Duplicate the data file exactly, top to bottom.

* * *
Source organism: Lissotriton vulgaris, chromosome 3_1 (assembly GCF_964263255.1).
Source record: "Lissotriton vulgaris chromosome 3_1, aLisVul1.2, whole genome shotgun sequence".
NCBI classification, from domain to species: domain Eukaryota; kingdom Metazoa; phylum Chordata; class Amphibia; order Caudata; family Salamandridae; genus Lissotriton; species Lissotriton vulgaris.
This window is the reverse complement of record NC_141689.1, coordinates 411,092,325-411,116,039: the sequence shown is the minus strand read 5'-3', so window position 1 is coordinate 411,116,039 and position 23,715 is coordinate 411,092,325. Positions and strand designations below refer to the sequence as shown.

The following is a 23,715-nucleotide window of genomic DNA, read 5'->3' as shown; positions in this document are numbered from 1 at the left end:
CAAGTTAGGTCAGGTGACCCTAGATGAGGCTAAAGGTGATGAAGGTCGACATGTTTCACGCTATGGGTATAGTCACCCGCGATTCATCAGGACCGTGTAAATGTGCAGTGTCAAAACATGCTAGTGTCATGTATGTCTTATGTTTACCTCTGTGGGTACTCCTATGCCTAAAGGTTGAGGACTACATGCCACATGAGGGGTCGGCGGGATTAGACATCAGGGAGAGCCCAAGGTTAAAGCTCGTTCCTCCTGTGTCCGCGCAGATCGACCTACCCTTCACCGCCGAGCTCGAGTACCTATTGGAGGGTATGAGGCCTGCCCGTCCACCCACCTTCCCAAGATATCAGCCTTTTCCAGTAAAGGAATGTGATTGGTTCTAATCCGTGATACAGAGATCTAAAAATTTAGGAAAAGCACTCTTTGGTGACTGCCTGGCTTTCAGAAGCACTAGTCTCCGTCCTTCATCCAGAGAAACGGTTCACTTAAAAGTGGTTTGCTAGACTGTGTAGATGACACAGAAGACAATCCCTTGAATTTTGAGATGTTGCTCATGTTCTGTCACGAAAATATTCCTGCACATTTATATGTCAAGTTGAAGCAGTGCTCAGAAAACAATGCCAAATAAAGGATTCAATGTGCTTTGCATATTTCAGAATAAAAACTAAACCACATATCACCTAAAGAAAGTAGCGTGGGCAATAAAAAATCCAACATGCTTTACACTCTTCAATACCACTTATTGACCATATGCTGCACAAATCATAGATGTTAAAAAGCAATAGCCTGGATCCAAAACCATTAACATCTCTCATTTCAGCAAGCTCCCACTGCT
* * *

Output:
Source organism: Lissotriton vulgaris, chromosome 3_1 (assembly GCF_964263255.1).
Source record: "Lissotriton vulgaris chromosome 3_1, aLisVul1.2, whole genome shotgun sequence".
NCBI classification, from domain to species: domain Eukaryota; kingdom Metazoa; phylum Chordata; class Amphibia; order Caudata; family Salamandridae; genus Lissotriton; species Lissotriton vulgaris.
This window is the reverse complement of record NC_141689.1, coordinates 411,092,325-411,116,039: the sequence shown is the minus strand read 5'-3', so window position 1 is coordinate 411,116,039 and position 23,715 is coordinate 411,092,325. Positions and strand designations below refer to the sequence as shown.

The following is a 23,715-nucleotide window of genomic DNA, read 5'->3' as shown; positions in this document are numbered from 1 at the left end:
CAAGTTAGGTCAGGTGACCCTAGATGAGGCTAAAGGTGATGAAGGTCGACATGTTTCACGCTATGGGTATAGTCACCCGCGATTCATCAGGACCGTGTAAATGTGCAGTGTCAAAACATGCTAGTGTCATGTATGTCTTATGTTTACCTCTGTGGGTACTCCTATGCCTAAAGGTTGAGGACTACATGCCACATGAGGGGTCGGCGGGATTAGACATCAGGGAGAGCCCAAGGTTAAAGCTCGTTCCTCCTGTGTCCGCGCAGATCGACCTACCCTTCACCGCCGAGCTCGAGTACCTATTGGAGGGTATGAGGCCTGCCCGTCCACCCACCTTCCCAAGATATCAGCCTTTTCCAGTAAAGGAATGTGATTGGTTCTAATCCGTGATACAGAGATCTAAAAATTTAGGAAAAGCACTCTTTGGTGACTGCCTGGCTTTCAGAAGCACTAGTCTCCGTCCTTCATCCAGAGAAACGGTTCACTTAAAAGTGGTTTGCTAGACTGTGTAGATGACACAGAAGACAATCCCTTGAATTTTGAGATGTTGCTCATGTTCTGTCACGAAAATATTCCTGCACATTTATATGTCAAGTTGAAGCAGTGCTCAGAAAACAATGCCAAATAAAGGATTCAATGTGCTTTGCATATTTCAGAATAAAAACTAAACCACATATCACCTAAAGAAAGTAGCGTGGGCAATAAAAAATCCAACATGCTTTACACTCTTCAATACCACTTATTGACCATATGCTGCACAAATCATAGATGTTAAAAAGCAATAGCCTGGATCCAAAACCATTAACATCTCTCATTTCAGCAAGCTCCCACTGCT